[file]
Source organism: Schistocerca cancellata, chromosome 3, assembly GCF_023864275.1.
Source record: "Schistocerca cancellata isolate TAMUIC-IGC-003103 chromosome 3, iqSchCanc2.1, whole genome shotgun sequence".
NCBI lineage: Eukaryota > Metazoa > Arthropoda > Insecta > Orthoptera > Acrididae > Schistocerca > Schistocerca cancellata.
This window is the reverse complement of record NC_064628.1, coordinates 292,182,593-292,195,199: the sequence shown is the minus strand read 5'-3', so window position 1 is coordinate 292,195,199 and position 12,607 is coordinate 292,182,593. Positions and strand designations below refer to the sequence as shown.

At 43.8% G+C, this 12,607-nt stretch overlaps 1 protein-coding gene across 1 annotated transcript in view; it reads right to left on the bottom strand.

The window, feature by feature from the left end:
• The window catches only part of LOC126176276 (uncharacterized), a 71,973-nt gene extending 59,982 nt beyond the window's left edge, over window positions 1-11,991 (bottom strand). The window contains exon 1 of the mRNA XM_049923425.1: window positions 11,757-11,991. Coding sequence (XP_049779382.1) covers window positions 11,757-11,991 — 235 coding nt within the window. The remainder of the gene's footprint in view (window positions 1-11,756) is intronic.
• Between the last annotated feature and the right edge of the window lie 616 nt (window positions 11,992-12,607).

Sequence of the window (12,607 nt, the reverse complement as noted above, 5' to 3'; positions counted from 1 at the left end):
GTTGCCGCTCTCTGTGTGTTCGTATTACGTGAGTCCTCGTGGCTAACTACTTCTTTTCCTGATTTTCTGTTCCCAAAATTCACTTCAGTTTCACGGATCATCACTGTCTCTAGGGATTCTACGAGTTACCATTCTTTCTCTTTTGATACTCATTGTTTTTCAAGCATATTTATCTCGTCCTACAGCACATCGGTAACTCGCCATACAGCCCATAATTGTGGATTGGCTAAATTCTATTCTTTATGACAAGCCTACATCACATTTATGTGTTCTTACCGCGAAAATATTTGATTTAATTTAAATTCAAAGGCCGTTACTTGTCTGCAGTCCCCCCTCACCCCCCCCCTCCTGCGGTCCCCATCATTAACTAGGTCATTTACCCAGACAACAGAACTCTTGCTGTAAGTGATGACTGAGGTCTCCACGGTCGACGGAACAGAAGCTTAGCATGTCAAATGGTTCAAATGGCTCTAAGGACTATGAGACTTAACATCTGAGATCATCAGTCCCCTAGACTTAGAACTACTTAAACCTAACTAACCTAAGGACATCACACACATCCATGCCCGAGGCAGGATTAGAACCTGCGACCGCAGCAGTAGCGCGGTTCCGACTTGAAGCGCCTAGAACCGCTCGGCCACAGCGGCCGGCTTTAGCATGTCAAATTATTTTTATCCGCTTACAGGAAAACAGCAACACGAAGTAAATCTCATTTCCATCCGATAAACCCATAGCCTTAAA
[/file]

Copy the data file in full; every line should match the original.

Source organism: Schistocerca cancellata, chromosome 3, assembly GCF_023864275.1.
Source record: "Schistocerca cancellata isolate TAMUIC-IGC-003103 chromosome 3, iqSchCanc2.1, whole genome shotgun sequence".
NCBI lineage: Eukaryota > Metazoa > Arthropoda > Insecta > Orthoptera > Acrididae > Schistocerca > Schistocerca cancellata.
This window is the reverse complement of record NC_064628.1, coordinates 292,182,593-292,195,199: the sequence shown is the minus strand read 5'-3', so window position 1 is coordinate 292,195,199 and position 12,607 is coordinate 292,182,593. Positions and strand designations below refer to the sequence as shown.

At 43.8% G+C, this 12,607-nt stretch overlaps 1 protein-coding gene across 1 annotated transcript in view; it reads right to left on the bottom strand.

The window, feature by feature from the left end:
• The window catches only part of LOC126176276 (uncharacterized), a 71,973-nt gene extending 59,982 nt beyond the window's left edge, over window positions 1-11,991 (bottom strand). The window contains exon 1 of the mRNA XM_049923425.1: window positions 11,757-11,991. Coding sequence (XP_049779382.1) covers window positions 11,757-11,991 — 235 coding nt within the window. The remainder of the gene's footprint in view (window positions 1-11,756) is intronic.
• Between the last annotated feature and the right edge of the window lie 616 nt (window positions 11,992-12,607).

Sequence of the window (12,607 nt, the reverse complement as noted above, 5' to 3'; positions counted from 1 at the left end):
GTTGCCGCTCTCTGTGTGTTCGTATTACGTGAGTCCTCGTGGCTAACTACTTCTTTTCCTGATTTTCTGTTCCCAAAATTCACTTCAGTTTCACGGATCATCACTGTCTCTAGGGATTCTACGAGTTACCATTCTTTCTCTTTTGATACTCATTGTTTTTCAAGCATATTTATCTCGTCCTACAGCACATCGGTAACTCGCCATACAGCCCATAATTGTGGATTGGCTAAATTCTATTCTTTATGACAAGCCTACATCACATTTATGTGTTCTTACCGCGAAAATATTTGATTTAATTTAAATTCAAAGGCCGTTACTTGTCTGCAGTCCCCCCTCACCCCCCCCCTCCTGCGGTCCCCATCATTAACTAGGTCATTTACCCAGACAACAGAACTCTTGCTGTAAGTGATGACTGAGGTCTCCACGGTCGACGGAACAGAAGCTTAGCATGTCAAATGGTTCAAATGGCTCTAAGGACTATGAGACTTAACATCTGAGATCATCAGTCCCCTAGACTTAGAACTACTTAAACCTAACTAACCTAAGGACATCACACACATCCATGCCCGAGGCAGGATTAGAACCTGCGACCGCAGCAGTAGCGCGGTTCCGACTTGAAGCGCCTAGAACCGCTCGGCCACAGCGGCCGGCTTTAGCATGTCAAATTATTTTTATCCGCTTACAGGAAAACAGCAACACGAAGTAAATCTCATTTCCATCCGATAAACCCATAGCCTTAAA